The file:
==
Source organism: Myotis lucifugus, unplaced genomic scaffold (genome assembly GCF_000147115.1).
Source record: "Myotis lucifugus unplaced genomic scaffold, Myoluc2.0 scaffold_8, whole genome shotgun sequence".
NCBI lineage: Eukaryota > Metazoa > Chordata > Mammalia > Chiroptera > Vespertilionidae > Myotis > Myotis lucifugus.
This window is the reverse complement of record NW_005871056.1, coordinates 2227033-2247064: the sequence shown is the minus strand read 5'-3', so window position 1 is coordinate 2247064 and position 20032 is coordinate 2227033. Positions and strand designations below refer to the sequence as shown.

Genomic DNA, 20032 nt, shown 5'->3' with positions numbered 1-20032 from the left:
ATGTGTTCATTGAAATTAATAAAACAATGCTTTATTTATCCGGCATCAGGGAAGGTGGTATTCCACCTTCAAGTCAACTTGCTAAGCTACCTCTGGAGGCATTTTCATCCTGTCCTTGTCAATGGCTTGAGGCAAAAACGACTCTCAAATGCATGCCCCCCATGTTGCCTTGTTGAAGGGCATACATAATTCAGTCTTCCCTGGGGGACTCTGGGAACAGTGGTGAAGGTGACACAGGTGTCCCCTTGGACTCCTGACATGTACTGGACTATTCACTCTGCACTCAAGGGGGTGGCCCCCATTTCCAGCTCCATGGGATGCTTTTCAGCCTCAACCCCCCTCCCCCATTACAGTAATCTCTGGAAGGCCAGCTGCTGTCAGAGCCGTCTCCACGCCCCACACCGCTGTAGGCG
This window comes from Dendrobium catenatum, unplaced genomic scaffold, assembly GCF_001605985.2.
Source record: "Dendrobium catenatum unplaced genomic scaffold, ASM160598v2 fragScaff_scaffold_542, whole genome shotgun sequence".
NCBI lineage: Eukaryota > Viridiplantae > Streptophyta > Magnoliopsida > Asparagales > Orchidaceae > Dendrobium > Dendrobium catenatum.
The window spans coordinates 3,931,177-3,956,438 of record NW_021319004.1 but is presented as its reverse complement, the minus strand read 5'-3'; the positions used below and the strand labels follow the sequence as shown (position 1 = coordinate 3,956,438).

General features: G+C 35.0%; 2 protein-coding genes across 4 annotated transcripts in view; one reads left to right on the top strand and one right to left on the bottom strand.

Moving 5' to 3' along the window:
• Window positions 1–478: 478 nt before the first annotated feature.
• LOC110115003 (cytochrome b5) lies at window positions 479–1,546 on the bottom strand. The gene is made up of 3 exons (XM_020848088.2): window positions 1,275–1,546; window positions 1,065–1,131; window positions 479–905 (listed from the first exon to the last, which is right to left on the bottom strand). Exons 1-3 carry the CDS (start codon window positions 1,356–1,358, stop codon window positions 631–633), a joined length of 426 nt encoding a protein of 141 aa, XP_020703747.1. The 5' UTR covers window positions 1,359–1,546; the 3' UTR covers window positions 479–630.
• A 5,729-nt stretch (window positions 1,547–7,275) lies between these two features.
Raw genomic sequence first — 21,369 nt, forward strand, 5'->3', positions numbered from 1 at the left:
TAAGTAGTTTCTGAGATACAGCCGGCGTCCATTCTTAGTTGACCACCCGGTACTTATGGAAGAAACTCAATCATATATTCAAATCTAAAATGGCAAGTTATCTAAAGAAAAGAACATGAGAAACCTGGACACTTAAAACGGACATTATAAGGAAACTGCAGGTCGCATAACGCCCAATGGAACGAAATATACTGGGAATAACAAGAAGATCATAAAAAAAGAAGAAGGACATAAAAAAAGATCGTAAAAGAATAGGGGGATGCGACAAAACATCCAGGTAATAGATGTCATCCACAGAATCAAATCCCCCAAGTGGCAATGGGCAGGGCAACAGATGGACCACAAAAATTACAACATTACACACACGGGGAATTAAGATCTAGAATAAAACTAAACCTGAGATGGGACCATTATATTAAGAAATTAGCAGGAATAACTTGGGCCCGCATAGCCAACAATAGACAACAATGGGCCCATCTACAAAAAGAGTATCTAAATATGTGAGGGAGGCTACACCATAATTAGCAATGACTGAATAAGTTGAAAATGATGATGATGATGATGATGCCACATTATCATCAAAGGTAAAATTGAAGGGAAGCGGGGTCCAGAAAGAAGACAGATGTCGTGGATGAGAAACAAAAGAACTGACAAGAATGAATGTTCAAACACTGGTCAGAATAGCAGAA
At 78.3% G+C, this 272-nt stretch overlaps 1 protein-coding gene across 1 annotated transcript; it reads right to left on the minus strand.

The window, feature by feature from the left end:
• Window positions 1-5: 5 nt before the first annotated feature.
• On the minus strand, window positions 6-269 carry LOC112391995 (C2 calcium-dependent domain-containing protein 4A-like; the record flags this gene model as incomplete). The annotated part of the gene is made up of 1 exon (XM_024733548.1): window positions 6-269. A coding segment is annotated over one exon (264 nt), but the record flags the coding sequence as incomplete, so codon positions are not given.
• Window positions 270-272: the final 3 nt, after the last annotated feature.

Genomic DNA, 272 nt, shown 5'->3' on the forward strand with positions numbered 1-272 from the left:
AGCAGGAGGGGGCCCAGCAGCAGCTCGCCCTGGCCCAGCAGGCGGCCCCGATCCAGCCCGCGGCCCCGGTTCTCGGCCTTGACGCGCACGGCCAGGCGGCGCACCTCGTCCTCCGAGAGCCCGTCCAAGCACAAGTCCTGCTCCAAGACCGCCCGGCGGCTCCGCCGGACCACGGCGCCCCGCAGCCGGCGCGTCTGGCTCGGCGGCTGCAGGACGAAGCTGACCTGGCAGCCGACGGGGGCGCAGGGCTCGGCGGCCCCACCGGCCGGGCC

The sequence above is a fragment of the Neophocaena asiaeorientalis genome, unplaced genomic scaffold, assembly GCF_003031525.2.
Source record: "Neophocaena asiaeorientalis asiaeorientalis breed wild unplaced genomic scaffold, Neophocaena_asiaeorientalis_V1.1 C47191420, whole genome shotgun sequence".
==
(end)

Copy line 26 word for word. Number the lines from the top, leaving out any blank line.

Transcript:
Source record: "Neophocaena asiaeorientalis asiaeorientalis breed wild unplaced genomic scaffold, Neophocaena_asiaeorientalis_V1.1 C47191420, whole genome shotgun sequence".